So all shrinking does is file an 256MB extent that has no space allocated from it for your JFS2 and remove it from the unused extent list and remove it from the LV.
If your file system is too full it will refuse to shrink.
IBM does not document the reliability of individual AIX commands!!
That would be insane.
All AIX commands are safe and backed up by AIX Support.
To be blunt, if chfs was unsafe it would have been in the press and all over the web for the past 20 years.
Of course, if an AIX user also had underlying disk problems they are unaware of then chfs might highlight that.
So if your customer is in the habit of ignoring AIX warnings:
Recommend they check their AIX systsem logs = errtp -a
before using chfs.
How long shrinking a file system depends on how much data needs to be moved. Keep in mind, applications and databases may need to wait for chfs to finish resizing a file system before the application can access the data or write to the data. That is, applications may hang until chfs finishes resizing a file system.When I do resize file systems in AIX with inline logs, I specify the logsize and size, so chfs does not automatically rescale logsize. I use "lsfs -q" to get the log size. I may scale the logsize with a separate chfs command or simple make it big enough that it should not need to be changed. This reduces the time chfs keeps its locks on a file system.I wish there was a preview to determine how much data would need to be moved for a particular shrink file system operation. This information would be valuable in determining how long a particular chfs size command would lock out access to the database while it moved data; it would allow us to determine what size decrements to decrease a file system to avoid affecting the application. Better yet, the shrink command should operate on manageably-sized sets (i.e. chucks) of data and periodically commit its progress, release its locks, and wait while applications catch up, before starting its next set of processing.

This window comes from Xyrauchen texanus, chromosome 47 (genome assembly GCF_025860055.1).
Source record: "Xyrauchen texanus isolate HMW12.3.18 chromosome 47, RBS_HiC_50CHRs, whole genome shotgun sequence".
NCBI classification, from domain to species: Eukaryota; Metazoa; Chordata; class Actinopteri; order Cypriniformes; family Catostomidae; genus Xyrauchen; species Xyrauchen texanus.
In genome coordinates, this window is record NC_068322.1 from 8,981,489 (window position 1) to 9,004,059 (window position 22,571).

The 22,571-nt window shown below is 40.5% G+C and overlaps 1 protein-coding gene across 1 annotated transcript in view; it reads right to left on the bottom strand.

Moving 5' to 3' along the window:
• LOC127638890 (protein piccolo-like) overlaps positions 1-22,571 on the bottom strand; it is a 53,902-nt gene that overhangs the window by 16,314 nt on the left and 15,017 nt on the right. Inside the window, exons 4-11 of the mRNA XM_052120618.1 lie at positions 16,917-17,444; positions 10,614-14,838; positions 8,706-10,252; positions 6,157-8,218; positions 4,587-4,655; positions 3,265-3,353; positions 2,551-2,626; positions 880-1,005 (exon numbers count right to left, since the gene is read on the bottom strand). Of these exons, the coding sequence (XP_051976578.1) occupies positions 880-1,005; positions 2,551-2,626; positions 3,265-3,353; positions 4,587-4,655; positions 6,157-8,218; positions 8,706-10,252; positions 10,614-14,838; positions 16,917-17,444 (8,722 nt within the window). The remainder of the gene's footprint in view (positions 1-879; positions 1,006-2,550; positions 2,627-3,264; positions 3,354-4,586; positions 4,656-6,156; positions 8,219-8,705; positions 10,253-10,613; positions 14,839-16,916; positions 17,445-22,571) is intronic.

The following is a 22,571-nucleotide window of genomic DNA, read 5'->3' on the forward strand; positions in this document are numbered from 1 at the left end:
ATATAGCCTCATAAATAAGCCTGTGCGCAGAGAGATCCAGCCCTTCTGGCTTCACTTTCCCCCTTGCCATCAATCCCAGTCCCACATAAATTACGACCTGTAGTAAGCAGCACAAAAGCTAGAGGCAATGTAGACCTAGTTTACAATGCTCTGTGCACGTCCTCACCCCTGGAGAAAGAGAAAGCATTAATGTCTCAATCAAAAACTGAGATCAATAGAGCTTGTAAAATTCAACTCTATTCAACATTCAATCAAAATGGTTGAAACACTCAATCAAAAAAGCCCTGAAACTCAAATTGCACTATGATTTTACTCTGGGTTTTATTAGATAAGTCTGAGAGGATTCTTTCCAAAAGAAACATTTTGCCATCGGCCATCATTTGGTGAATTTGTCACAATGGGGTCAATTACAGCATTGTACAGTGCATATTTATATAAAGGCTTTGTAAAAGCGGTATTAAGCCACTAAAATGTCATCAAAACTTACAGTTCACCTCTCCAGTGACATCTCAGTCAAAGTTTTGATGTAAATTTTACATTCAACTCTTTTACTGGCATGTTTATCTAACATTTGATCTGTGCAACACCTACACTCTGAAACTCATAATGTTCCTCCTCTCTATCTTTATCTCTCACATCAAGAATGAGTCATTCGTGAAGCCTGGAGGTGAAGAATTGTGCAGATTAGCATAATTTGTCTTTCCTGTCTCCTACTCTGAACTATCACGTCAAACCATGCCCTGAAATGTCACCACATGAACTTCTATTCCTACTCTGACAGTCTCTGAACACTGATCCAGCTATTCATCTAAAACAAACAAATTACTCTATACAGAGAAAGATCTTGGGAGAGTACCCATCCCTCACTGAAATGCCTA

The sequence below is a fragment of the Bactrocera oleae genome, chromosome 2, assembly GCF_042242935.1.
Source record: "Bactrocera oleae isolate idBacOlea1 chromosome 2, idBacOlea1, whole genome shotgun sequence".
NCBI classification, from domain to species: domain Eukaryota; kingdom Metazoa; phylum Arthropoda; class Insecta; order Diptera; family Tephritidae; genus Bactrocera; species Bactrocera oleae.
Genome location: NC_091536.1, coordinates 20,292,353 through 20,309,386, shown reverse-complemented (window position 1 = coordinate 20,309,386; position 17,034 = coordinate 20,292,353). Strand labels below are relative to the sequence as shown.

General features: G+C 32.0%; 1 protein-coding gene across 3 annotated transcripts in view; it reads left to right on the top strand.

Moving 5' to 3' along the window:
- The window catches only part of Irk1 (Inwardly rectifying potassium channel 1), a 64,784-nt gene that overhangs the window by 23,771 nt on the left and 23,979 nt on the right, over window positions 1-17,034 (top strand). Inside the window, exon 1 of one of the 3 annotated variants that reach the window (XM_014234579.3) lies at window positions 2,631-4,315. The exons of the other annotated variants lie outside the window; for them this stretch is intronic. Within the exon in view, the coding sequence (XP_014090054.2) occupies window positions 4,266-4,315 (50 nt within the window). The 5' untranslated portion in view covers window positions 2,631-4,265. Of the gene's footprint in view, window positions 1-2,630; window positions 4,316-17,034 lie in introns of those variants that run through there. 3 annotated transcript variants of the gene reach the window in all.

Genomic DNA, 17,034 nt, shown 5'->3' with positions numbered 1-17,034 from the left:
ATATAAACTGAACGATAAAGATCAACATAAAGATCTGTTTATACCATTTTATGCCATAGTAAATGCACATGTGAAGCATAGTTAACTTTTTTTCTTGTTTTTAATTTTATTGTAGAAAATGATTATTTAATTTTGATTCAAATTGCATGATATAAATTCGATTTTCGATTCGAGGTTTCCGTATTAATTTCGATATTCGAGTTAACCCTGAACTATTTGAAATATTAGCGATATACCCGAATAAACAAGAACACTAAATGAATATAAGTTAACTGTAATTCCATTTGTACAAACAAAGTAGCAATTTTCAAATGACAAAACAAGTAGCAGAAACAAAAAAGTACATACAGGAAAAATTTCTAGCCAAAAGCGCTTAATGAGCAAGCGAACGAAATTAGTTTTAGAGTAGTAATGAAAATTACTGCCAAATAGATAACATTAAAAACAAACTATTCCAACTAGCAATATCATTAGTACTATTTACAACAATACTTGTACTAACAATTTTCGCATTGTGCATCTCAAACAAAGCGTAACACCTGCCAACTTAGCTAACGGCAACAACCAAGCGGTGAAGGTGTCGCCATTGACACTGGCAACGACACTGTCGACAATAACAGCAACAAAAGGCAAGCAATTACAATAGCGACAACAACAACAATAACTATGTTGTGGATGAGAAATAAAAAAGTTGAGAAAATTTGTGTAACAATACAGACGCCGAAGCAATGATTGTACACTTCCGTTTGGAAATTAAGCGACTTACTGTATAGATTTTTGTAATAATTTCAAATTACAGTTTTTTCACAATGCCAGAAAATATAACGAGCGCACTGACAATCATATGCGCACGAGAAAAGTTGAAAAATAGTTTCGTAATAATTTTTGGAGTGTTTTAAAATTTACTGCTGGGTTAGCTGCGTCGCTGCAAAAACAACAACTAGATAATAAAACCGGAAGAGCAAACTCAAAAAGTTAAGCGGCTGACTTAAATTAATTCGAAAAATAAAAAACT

Keep in mind that for large file systems with many PVs on large VGs, it may take a long time to update all of the VGDAs, even for small changes changes to an LV. This means that each chfs resize operation on a large file system may have a large, constant-time overhead associated with each invocation of chfs.These last two points make it difficult to determine what the optimal "small amounts" are for each shrink file system command.I typically use the sleep command to wait between chfs and LVM commands when applications are running on the server.I never shrink the office of record (i.e. the official copy of important information), without validation. For OLTP DBs, typically I would pause a near real-time replica and flashcopy (i.e. array-based snapshot) the data, mount the copy on another server, resize the copy, unmount the copy, mount the copy, compare the copy with the original, unmount the original, and restart the replication process to replay the changes. Or I would restore from backup on new volume groups and file systems and then rejoin it to a replica.Here are some commands examples:sudo lsfs -q /fs/name
[...] inline log size: 512 [...]
sudo chfs -a logsize=512 -a size=-50G /fs/name